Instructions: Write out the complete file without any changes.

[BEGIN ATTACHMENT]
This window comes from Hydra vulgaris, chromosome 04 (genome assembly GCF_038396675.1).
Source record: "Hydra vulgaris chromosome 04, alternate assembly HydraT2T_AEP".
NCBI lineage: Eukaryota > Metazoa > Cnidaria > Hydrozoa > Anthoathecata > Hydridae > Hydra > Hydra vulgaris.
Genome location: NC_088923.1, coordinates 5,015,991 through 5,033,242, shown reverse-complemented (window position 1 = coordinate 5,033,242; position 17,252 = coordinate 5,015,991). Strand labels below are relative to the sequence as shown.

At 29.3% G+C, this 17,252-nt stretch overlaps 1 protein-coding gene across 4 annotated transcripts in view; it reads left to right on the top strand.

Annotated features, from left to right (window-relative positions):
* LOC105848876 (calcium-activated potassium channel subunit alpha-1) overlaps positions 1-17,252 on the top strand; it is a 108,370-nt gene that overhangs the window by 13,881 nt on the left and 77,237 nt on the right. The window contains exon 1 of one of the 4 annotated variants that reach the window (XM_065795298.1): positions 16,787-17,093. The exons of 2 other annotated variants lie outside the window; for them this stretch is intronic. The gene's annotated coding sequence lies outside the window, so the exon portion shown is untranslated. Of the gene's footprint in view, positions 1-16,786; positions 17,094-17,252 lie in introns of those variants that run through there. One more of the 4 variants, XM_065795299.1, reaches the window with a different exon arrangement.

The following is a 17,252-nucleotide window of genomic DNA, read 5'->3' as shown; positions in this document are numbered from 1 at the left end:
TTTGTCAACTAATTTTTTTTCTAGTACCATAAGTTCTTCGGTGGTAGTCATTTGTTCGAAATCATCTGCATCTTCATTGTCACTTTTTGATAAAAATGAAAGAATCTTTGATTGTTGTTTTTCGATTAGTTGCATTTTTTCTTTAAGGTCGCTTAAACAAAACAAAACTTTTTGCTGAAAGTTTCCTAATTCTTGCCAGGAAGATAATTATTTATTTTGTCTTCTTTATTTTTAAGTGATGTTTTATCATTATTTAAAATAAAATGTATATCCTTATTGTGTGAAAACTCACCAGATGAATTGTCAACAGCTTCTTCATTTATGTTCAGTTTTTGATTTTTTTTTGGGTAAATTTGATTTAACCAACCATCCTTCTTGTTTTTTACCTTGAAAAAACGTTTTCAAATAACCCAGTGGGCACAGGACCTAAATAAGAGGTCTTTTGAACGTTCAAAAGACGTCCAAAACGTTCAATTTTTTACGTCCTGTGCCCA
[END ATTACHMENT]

This window comes from Hydra vulgaris, chromosome 04 (genome assembly GCF_038396675.1).
Source record: "Hydra vulgaris chromosome 04, alternate assembly HydraT2T_AEP".
NCBI lineage: Eukaryota > Metazoa > Cnidaria > Hydrozoa > Anthoathecata > Hydridae > Hydra > Hydra vulgaris.
Genome location: NC_088923.1, coordinates 5,015,991 through 5,033,242, shown reverse-complemented (window position 1 = coordinate 5,033,242; position 17,252 = coordinate 5,015,991). Strand labels below are relative to the sequence as shown.

At 29.3% G+C, this 17,252-nt stretch overlaps 1 protein-coding gene across 4 annotated transcripts in view; it reads left to right on the top strand.

Annotated features, from left to right (window-relative positions):
* LOC105848876 (calcium-activated potassium channel subunit alpha-1) overlaps positions 1-17,252 on the top strand; it is a 108,370-nt gene that overhangs the window by 13,881 nt on the left and 77,237 nt on the right. The window contains exon 1 of one of the 4 annotated variants that reach the window (XM_065795298.1): positions 16,787-17,093. The exons of 2 other annotated variants lie outside the window; for them this stretch is intronic. The gene's annotated coding sequence lies outside the window, so the exon portion shown is untranslated. Of the gene's footprint in view, positions 1-16,786; positions 17,094-17,252 lie in introns of those variants that run through there. One more of the 4 variants, XM_065795299.1, reaches the window with a different exon arrangement.

The following is a 17,252-nucleotide window of genomic DNA, read 5'->3' as shown; positions in this document are numbered from 1 at the left end:
TTTGTCAACTAATTTTTTTTCTAGTACCATAAGTTCTTCGGTGGTAGTCATTTGTTCGAAATCATCTGCATCTTCATTGTCACTTTTTGATAAAAATGAAAGAATCTTTGATTGTTGTTTTTCGATTAGTTGCATTTTTTCTTTAAGGTCGCTTAAACAAAACAAAACTTTTTGCTGAAAGTTTCCTAATTCTTGCCAGGAAGATAATTATTTATTTTGTCTTCTTTATTTTTAAGTGATGTTTTATCATTATTTAAAATAAAATGTATATCCTTATTGTGTGAAAACTCACCAGATGAATTGTCAACAGCTTCTTCATTTATGTTCAGTTTTTGATTTTTTTTTGGGTAAATTTGATTTAACCAACCATCCTTCTTGTTTTTTACCTTGAAAAAACGTTTTCAAATAACCCAGTGGGCACAGGACCTAAATAAGAGGTCTTTTGAACGTTCAAAAGACGTCCAAAACGTTCAATTTTTTACGTCCTGTGCCCA